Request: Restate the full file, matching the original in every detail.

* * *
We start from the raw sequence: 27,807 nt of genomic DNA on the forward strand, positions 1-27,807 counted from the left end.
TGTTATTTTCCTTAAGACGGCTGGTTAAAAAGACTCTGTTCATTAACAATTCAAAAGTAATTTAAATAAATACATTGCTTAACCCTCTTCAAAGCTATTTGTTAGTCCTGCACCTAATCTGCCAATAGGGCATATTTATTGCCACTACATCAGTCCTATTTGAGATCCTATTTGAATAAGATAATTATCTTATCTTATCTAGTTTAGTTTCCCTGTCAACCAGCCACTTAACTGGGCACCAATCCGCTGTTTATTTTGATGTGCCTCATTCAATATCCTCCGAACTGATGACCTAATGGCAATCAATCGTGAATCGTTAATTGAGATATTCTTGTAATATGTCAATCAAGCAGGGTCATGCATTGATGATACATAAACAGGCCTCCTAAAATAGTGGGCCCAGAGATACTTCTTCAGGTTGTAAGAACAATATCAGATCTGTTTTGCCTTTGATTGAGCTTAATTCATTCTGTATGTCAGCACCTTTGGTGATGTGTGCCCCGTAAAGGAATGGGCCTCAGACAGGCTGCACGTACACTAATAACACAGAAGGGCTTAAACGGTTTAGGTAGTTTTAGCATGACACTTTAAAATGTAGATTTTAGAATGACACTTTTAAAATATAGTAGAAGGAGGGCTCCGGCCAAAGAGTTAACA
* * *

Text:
We start from the raw sequence: 27,807 nt of genomic DNA on the forward strand, positions 1-27,807 counted from the left end.
TGTTATTTTCCTTAAGACGGCTGGTTAAAAAGACTCTGTTCATTAACAATTCAAAAGTAATTTAAATAAATACATTGCTTAACCCTCTTCAAAGCTATTTGTTAGTCCTGCACCTAATCTGCCAATAGGGCATATTTATTGCCACTACATCAGTCCTATTTGAGATCCTATTTGAATAAGATAATTATCTTATCTTATCTAGTTTAGTTTCCCTGTCAACCAGCCACTTAACTGGGCACCAATCCGCTGTTTATTTTGATGTGCCTCATTCAATATCCTCCGAACTGATGACCTAATGGCAATCAATCGTGAATCGTTAATTGAGATATTCTTGTAATATGTCAATCAAGCAGGGTCATGCATTGATGATACATAAACAGGCCTCCTAAAATAGTGGGCCCAGAGATACTTCTTCAGGTTGTAAGAACAATATCAGATCTGTTTTGCCTTTGATTGAGCTTAATTCATTCTGTATGTCAGCACCTTTGGTGATGTGTGCCCCGTAAAGGAATGGGCCTCAGACAGGCTGCACGTACACTAATAACACAGAAGGGCTTAAACGGTTTAGGTAGTTTTAGCATGACACTTTAAAATGTAGATTTTAGAATGACACTTTTAAAATATAGTAGAAGGAGGGCTCCGGCCAAAGAGTTAACA